“Three Boys on the Cooley Mountain at the start of the Poc Fada circa 1962”
Three Boys on the Cooley Mountain © GAA Museum Link
The review from the Dundalk Democrat 13th August 1960...
Fatima Youth Club - Mountain Golf
St. Moninne’s Youth Club, Fatima, has advanced another step with the acquisition of a railway carriage as a meeting place and sports pavilion which was installed at Fatima on Thursday. The energetic local committee, headed by Fr. Johnson, C.C. transported it in two sections to the site. All being well the premises will be opened on Sunday afternoon when prizes for the “mountain golfers” will be presented.
Setanta of Dundealgan drove the hurling ball to shorten his journey to Eamhain Macha – true or false? Anyhow it happened so long ago – over two thousand years or so – that there’s not much hope of proving or disproving it now.
Six Dundealgan boys drove the ball before them with camans, travelling over the mountain peaks of Annaverna to Achadhmin – a distance of four or five miles – true or false? False, on or before Sunday, 7th Aug. 1960; but true as from the evening of Monday, Aug. 8.
On that morning a party from Cumann Ogra Naomh Moninne (organisation which caters for outdoor pastimes of youth in the lower end of Castletown district, with headquarters in Fatima) set out on their bicycles aiming to climb to the top of Annaverna mountain. This being successfully accomplished (with the aid of a few mugs of “cha” on the way) they commenced a competition, the equivalent of which has never been seen hereabouts before.
Each of the six boys had a caman and a sliothar and as the party moved off over the mountain peak, the boys in turn drove the sliothar before them (as they would in a “poc-out” in a hurling match). The contest was who would drive the sliothar right across all the mountain peaks from Annaverna to Achadhmin, a distance of four or five miles, in the lesser number of pocs. Away ahead of each competitor was an umpire who placed a flag on the spot where the sliothar had landed, and two “seconds” whose duty it was to watch the sliothar closely, lest it be lost. As competitors, spectators and officials progressed over the grassy slopes and crests amid shouts of encouragement and cheers of praise, they could enjoy an unrivalled view of the nine or ten counties of Down, Antrim, Armagh, Monaghan, Louth, Cavan, Tir Eoghan, Meath, Dublin and Wicklow. To the left, Carlingford Lough, the majestic Mournes and the open sea; to the right, Sliabh Guillion (looking not so big now); further on, their own brown tiled homes in Castletown; the spires, chimneys and Bay of Dundealgan; the smoking-chimney stack of “Drogheda Cement”; the plains of Royal Meath; Ireland’s Eye and the cone-shaped Sugar loaf in Wicklow.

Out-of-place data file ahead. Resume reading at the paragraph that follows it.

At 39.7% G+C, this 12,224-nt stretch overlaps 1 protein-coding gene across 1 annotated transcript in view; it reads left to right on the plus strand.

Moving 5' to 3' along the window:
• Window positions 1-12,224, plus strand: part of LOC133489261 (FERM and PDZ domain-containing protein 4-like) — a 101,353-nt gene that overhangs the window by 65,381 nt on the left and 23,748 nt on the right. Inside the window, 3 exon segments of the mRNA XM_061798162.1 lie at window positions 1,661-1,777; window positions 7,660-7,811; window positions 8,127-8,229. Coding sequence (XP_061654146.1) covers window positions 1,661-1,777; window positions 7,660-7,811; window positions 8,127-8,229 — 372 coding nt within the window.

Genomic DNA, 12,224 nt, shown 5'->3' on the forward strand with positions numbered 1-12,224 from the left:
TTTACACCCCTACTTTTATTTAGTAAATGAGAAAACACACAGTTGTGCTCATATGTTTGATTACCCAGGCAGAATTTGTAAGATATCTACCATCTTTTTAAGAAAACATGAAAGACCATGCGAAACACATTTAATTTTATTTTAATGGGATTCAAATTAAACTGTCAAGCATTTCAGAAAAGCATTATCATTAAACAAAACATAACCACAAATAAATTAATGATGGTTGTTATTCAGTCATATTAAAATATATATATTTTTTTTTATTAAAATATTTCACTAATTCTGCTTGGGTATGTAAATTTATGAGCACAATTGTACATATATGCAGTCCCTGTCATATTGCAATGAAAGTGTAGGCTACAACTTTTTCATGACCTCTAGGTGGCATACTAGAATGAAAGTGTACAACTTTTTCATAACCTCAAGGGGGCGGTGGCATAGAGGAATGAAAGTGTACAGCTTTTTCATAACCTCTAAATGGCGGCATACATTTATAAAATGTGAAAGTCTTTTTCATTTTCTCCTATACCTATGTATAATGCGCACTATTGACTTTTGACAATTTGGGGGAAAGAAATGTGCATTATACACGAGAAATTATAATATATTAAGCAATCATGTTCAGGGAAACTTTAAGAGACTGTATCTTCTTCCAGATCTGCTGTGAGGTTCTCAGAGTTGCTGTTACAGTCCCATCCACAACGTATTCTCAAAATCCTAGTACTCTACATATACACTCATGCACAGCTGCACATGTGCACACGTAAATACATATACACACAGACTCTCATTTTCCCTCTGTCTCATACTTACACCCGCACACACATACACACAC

It took about three hours to complete the course. As the first boy took the last poc to make a total of 115, he must have been very conscious that not only was he the winner of the competition, but more important, he was the first-ever, man or boy, to perform this feat. Following close were the other five (all six are under 16) finishing in great style, not a whit the worse for their long trek.
The final result was Damian O’Cathalain, 115; Jerome Mac Donncha, 117; Peadar O Miles, 125; Peadar Mac Raghallaí, 127; Sean Mc Aneanaí, 134; Malachí O Beagloich, 153.
They all look forward to a victory celebration when trophies will be presented and the “first-ever poc fada from Annaverna to Achadhmin” will be celebrated in song, verse and story.
Having descended from the blue hills of Cooley to the Plain of Muirtheimhne, the boys of Cumann Ogra Naomh Moninne are preparing for their return challenge match with Castleblayney in Bainseach Fatima next Sunday at 3 o’c. A month or six weeks ago, these under 16 hurlers travelled to ‘Blayney and beat the selection of five ‘Blayney teams in a rousing match. The boys from County Monaghan have since greatly improved, so we may expect a close finish.